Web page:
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You Need To File Bankruptcy: What Do You Take To The Lawyer And What Will Happen At The Attorney Consultations

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You Need To File Bankruptcy: What Do You Take To The Lawyer And What Will Happen At The Attorney Consultations

The second blog in a four part series about filing for a Chapter 7 or 13 bankruptcy. By Sara E. Cook

Having made the decision to file for bankruptcy, known as seeking protection from creditors, you need to work with your attorney to get the case prepared for filing. The filing that you will make is called a Petition in Bankruptcy, and the date you file is the Petition Date. This is the crucial date separating your pre bankruptcy life, from the post-petition phase where you can enjoy the relief from debt and your “fresh start.”

The process is one which requires that you assemble information, much like preparing taxes or applying for a mortgage. In anticipation of sitting down with the attorney, (or attending a Zoom meeting) you need to pull together the basic materials. These include:

  1. Driver’s license, state issued ID or passport should be provided.
  2. Any Court papers that relate to pending cases seeking money from you. This can be a summons, a complaint, a garnishment, a citation to discover assets, or any other court issued document relating to a debt you owe. It could relate to a foreclosure, a repossession of a car or a suit for money damages from an accident. If you are unsure if a document falls in this category, bring it in.
  3. Any Court papers relating to a lawsuit where you are a plaintiff.
  4. Tax returns that have been filed for the past two calendar years for chapter 7 and past four calendar years for chapter 13, for instance 2018 and 2019 if you are filing chapter 7 in 2020 and 2016, 2017, 2018 and 2019 if filing chapter 13 in 2020.
  5. Pay stubs for the past six months. Three months of bank statements, unless you are paid in cash in which case you will need six months.
  6. Six months Proof of income Six months of bank statements.
  7. Current statements for any retirements and investment accounts.
  8. Any Court Orders relating to child support and related papers about enforcement of child support orders.

Do not bring in a box of documents and receipts for the attorney to sift through. These may need to be examined for the preparation of the Bankruptcy Petition, but they will not be examined in this meeting. Instead, a checklist for you to inventory your assets and liabilities, certain financial transactions and additional required documents will be given to you in the first meeting with counsel, all to be provided before the second meeting.

At this initial meeting, you will be discussing five things.

  1. The Bankruptcy process, timeline, and what issues might be raised about granting you the relief you seek.
  2. The strategy on timing needed to meet your objectives.
  3. The scope of the Attorney’s representation and the fees charged. The Attorney will provide you with a fee agreement and go over it with you.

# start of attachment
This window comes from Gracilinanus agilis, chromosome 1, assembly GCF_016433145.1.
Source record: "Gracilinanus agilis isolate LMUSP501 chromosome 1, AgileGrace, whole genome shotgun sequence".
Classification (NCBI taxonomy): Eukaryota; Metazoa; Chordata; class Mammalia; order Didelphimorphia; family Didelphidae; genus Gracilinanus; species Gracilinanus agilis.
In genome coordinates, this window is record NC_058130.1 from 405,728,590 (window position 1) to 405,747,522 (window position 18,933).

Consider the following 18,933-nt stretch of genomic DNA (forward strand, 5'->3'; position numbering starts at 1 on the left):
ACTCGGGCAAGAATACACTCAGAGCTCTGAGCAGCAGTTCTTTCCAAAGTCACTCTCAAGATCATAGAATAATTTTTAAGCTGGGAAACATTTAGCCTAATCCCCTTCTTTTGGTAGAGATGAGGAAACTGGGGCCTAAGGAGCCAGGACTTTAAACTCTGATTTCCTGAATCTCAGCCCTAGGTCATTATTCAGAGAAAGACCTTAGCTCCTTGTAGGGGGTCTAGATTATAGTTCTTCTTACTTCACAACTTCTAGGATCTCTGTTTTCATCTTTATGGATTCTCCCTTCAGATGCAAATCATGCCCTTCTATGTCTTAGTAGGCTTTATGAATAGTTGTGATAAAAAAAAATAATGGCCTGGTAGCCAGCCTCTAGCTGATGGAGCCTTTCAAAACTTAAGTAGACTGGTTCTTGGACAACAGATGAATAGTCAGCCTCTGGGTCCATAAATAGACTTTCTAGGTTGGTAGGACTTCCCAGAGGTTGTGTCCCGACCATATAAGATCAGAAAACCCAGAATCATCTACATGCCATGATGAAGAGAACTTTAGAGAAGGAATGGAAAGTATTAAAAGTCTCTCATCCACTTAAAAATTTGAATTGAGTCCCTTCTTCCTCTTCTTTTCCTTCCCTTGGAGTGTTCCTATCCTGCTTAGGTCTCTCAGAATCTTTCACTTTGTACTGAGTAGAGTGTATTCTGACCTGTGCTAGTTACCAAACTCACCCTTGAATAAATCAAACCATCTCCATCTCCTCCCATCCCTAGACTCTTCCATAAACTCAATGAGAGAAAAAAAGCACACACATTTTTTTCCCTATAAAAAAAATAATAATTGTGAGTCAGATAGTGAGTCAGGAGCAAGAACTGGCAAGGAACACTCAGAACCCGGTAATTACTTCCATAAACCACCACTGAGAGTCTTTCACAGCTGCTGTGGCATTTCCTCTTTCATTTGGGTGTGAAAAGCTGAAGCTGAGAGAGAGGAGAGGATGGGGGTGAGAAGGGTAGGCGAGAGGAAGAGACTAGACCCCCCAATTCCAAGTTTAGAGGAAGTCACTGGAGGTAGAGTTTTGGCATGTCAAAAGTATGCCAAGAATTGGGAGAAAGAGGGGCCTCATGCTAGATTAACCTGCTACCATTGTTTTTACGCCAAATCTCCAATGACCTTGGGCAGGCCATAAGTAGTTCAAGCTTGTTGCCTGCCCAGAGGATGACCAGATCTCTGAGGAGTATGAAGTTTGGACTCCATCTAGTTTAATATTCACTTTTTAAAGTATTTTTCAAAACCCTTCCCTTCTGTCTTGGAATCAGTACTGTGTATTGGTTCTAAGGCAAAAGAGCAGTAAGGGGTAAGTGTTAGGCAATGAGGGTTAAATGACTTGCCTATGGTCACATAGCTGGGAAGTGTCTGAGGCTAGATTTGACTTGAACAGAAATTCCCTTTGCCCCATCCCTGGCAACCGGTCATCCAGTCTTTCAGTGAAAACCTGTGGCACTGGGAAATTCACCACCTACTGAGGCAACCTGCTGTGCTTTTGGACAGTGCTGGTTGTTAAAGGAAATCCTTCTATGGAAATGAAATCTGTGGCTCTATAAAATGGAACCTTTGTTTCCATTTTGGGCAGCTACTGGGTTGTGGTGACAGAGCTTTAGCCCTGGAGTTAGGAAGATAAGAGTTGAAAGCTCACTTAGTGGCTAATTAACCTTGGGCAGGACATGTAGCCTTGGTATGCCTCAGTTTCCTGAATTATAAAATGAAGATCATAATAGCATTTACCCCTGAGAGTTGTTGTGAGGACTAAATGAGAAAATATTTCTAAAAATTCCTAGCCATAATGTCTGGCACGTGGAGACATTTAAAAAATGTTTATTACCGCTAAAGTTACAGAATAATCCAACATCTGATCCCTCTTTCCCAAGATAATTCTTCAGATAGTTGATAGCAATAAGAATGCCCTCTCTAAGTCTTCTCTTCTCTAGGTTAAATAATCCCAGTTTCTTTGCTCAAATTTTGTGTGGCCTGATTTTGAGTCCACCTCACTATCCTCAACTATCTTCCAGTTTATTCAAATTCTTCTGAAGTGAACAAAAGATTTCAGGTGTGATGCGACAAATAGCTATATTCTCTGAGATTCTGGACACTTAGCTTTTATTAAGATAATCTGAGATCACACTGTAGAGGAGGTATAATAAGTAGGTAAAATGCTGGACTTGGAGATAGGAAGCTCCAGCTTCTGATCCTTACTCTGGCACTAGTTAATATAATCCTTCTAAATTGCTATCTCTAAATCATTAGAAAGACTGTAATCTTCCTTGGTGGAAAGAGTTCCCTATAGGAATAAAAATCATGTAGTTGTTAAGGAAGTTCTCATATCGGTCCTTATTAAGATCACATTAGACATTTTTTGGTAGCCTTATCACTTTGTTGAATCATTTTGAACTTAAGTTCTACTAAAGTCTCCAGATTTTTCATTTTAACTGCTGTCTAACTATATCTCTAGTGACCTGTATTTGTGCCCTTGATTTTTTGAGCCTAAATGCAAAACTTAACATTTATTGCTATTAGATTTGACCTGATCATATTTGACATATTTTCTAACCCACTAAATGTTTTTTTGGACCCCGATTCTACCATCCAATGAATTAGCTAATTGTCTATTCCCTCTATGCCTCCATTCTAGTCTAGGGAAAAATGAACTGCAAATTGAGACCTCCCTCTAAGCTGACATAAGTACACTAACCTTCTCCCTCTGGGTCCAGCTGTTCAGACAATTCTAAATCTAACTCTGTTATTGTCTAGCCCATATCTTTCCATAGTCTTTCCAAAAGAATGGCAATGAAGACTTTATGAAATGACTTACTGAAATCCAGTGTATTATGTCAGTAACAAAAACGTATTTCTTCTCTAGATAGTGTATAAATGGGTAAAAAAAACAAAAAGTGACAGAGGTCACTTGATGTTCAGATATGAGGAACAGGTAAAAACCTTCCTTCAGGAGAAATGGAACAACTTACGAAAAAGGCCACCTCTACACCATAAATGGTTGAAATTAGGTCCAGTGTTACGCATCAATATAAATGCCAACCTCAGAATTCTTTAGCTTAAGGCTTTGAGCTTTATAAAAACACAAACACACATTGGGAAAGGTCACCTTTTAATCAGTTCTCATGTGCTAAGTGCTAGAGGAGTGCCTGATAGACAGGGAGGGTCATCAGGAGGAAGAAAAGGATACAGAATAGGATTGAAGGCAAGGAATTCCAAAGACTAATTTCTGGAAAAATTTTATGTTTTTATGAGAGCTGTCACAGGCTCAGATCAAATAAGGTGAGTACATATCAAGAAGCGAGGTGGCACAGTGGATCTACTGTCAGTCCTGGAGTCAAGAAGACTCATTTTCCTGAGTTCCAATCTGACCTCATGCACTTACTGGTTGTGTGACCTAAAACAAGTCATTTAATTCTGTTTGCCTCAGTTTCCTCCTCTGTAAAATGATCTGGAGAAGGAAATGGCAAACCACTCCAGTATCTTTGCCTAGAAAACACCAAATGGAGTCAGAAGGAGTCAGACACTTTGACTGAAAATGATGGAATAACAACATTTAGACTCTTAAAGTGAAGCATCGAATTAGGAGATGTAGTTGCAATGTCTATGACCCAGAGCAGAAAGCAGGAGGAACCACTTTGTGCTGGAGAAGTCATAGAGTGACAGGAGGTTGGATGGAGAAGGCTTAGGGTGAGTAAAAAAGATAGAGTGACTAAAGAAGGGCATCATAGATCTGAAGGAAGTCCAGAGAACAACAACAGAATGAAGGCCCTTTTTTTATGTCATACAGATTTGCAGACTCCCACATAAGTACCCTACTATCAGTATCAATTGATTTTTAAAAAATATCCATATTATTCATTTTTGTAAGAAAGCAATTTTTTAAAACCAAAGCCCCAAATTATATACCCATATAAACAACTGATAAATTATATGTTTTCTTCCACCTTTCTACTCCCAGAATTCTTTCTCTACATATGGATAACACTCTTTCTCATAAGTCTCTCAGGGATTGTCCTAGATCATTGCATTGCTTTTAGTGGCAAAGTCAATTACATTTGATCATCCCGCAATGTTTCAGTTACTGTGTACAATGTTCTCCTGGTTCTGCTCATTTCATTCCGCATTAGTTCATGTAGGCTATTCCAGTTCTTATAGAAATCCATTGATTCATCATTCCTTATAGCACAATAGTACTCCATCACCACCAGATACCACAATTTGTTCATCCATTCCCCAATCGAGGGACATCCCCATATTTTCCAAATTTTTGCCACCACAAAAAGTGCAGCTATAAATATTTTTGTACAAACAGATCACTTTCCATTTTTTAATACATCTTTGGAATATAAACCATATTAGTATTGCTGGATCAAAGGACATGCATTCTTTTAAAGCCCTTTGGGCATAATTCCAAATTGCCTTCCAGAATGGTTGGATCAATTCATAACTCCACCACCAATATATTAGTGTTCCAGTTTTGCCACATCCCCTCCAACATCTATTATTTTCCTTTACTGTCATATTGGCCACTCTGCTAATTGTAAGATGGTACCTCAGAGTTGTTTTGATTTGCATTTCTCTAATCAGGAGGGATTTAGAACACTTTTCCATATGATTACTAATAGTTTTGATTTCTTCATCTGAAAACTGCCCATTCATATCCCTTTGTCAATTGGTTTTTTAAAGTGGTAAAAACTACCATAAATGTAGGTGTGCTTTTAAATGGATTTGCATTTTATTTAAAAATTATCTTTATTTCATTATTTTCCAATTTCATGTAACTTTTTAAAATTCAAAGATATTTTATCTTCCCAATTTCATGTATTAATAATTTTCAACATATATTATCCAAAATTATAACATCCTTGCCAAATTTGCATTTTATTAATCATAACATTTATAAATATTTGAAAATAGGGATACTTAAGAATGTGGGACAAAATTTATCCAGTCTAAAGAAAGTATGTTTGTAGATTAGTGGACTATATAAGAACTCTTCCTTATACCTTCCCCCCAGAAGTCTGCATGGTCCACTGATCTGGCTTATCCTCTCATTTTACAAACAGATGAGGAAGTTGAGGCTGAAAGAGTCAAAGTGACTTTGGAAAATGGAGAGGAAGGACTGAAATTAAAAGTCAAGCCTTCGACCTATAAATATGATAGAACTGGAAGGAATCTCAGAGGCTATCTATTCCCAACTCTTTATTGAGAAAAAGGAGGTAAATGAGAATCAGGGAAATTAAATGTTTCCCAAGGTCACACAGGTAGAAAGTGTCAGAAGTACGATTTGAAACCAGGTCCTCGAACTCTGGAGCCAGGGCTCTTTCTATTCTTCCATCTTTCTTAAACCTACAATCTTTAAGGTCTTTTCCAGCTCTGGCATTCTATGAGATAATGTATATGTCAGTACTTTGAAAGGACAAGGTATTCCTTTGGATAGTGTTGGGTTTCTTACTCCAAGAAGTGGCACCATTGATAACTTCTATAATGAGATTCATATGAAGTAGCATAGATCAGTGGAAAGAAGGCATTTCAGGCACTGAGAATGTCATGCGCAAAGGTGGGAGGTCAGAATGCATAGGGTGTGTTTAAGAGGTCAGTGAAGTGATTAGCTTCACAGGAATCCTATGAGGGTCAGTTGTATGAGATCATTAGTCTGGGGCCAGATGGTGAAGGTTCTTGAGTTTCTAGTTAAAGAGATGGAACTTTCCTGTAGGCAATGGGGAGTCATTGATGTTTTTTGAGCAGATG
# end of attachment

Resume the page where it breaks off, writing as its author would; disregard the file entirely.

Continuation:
4. Inventory forms and questionnaire to be filled out at least 10 days before the second meeting with counsel, and a list of documents you need to produce over and above the documents you brought to the first meeting (collectively forms, questionnaires and documents are “Petition Materials”).
  5. The requirement for Bankruptcy Counseling pre bankruptcy filing and the additional requirement for a financial management course post filing.

Absent an emergency requiring a quick filing, there will be a three to four week time frame for you and the attorney to do due diligence and work preparing the petition. The client must assemble information. If you need assistance preparing the documentation for the attorney, a paralegal can assist you in organizing your materials. Once all the Petition Materials are prepared and a draft petition is available, the Attorney will analyze all the materials, seek confirmation of any outstanding issues, and make sure there are no inconsistencies or problems with proceeding. Then a second meeting will be scheduled to sign the petition, answer any questions and make sure all requirements for filing are met.

At the second meeting, you will review each page of the Petition and sign it, verifying its accuracy. If there are changes needed, they usually can be made on the spot. The Attorney will explain the Petition, confirm that there are no changes to your financial situation and witness your signature. All fees for filing the Bankruptcy and for the Attorney must be paid before the Petition can be filed. Final arrangements for any outstanding fees will be made at this time. As soon as payment is complete the Petition can be filed.

At McKenna Storer we offer up to a free hour consultation, currently by Zoom or telephone, to go over the issues that face you so you can make an informed decision about bankruptcy or alternative strategies. After the initial consultation, if a bankruptcy is decided upon, a comprehensive package of worksheets will be given to you to complete and to begin the process. An initial pre-bankruptcy meeting, again by Zoom, follows to go over and sign the retention agreement, the mechanism for payment of fees and the information for the preparation of bankruptcy schedules. The time line and projected time frame from start to finish will be outlined for you, and you will be on your way to relief from debt. A second pre-filing meeting will confirm the bankruptcy filing information and signing of the petition for bankruptcy. Please contact us at 312.558.3900 for a consultation to see if bankruptcy is right for you.

Categories Bankruptcy Services General Litigation



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